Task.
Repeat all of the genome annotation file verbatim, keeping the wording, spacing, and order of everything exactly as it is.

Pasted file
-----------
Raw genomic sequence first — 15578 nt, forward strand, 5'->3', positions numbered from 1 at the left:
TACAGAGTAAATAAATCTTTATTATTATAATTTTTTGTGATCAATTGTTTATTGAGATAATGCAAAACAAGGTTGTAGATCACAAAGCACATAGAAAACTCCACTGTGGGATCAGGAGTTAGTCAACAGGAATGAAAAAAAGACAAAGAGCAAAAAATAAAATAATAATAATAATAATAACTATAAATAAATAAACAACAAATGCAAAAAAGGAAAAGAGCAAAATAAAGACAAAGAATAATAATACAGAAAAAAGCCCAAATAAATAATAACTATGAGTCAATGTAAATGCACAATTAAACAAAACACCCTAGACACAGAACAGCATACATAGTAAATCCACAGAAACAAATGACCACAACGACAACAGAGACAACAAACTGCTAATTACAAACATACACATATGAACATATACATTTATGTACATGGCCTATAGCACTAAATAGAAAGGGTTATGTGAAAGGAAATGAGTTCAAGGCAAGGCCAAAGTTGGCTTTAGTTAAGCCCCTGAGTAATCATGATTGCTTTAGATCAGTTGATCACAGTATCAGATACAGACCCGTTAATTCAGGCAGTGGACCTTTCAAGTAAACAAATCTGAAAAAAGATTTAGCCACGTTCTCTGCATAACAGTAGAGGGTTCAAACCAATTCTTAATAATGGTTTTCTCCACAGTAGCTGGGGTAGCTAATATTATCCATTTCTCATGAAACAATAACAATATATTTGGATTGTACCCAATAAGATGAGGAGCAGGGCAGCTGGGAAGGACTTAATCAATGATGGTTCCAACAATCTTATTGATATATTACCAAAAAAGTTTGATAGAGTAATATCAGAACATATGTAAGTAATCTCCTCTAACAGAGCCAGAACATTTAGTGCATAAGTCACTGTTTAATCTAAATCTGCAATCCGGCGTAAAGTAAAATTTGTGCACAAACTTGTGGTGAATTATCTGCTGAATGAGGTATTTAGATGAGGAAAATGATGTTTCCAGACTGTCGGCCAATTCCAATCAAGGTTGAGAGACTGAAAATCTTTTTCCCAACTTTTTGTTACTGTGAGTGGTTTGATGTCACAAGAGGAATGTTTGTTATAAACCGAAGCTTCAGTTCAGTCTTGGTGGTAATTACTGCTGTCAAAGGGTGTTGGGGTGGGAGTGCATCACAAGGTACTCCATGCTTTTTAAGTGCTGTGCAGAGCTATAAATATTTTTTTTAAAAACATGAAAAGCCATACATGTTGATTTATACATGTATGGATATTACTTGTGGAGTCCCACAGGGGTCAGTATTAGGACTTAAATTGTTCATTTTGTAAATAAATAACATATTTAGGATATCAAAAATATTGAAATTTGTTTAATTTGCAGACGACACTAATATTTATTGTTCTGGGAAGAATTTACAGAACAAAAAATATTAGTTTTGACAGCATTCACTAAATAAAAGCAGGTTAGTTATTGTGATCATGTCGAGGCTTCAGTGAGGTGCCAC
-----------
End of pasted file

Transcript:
Raw genomic sequence first — 15578 nt, forward strand, 5'->3', positions numbered from 1 at the left:
TACAGAGTAAATAAATCTTTATTATTATAATTTTTTGTGATCAATTGTTTATTGAGATAATGCAAAACAAGGTTGTAGATCACAAAGCACATAGAAAACTCCACTGTGGGATCAGGAGTTAGTCAACAGGAATGAAAAAAAGACAAAGAGCAAAAAATAAAATAATAATAATAATAATAACTATAAATAAATAAACAACAAATGCAAAAAAGGAAAAGAGCAAAATAAAGACAAAGAATAATAATACAGAAAAAAGCCCAAATAAATAATAACTATGAGTCAATGTAAATGCACAATTAAACAAAACACCCTAGACACAGAACAGCATACATAGTAAATCCACAGAAACAAATGACCACAACGACAACAGAGACAACAAACTGCTAATTACAAACATACACATATGAACATATACATTTATGTACATGGCCTATAGCACTAAATAGAAAGGGTTATGTGAAAGGAAATGAGTTCAAGGCAAGGCCAAAGTTGGCTTTAGTTAAGCCCCTGAGTAATCATGATTGCTTTAGATCAGTTGATCACAGTATCAGATACAGACCCGTTAATTCAGGCAGTGGACCTTTCAAGTAAACAAATCTGAAAAAAGATTTAGCCACGTTCTCTGCATAACAGTAGAGGGTTCAAACCAATTCTTAATAATGGTTTTCTCCACAGTAGCTGGGGTAGCTAATATTATCCATTTCTCATGAAACAATAACAATATATTTGGATTGTACCCAATAAGATGAGGAGCAGGGCAGCTGGGAAGGACTTAATCAATGATGGTTCCAACAATCTTATTGATATATTACCAAAAAAGTTTGATAGAGTAATATCAGAACATATGTAAGTAATCTCCTCTAACAGAGCCAGAACATTTAGTGCATAAGTCACTGTTTAATCTAAATCTGCAATCCGGCGTAAAGTAAAATTTGTGCACAAACTTGTGGTGAATTATCTGCTGAATGAGGTATTTAGATGAGGAAAATGATGTTTCCAGACTGTCGGCCAATTCCAATCAAGGTTGAGAGACTGAAAATCTTTTTCCCAACTTTTTGTTACTGTGAGTGGTTTGATGTCACAAGAGGAATGTTTGTTATAAACCGAAGCTTCAGTTCAGTCTTGGTGGTAATTACTGCTGTCAAAGGGTGTTGGGGTGGGAGTGCATCACAAGGTACTCCATGCTTTTTAAGTGCTGTGCAGAGCTATAAATATTTTTTTTAAAAACATGAAAAGCCATACATGTTGATTTATACATGTATGGATATTACTTGTGGAGTCCCACAGGGGTCAGTATTAGGACTTAAATTGTTCATTTTGTAAATAAATAACATATTTAGGATATCAAAAATATTGAAATTTGTTTAATTTGCAGACGACACTAATATTTATTGTTCTGGGAAGAATTTACAGAACAAAAAATATTAGTTTTGACAGCATTCACTAAATAAAAGCAGGTTAGTTATTGTGATCATGTCGAGGCTTCAGTGAGGTGCCAC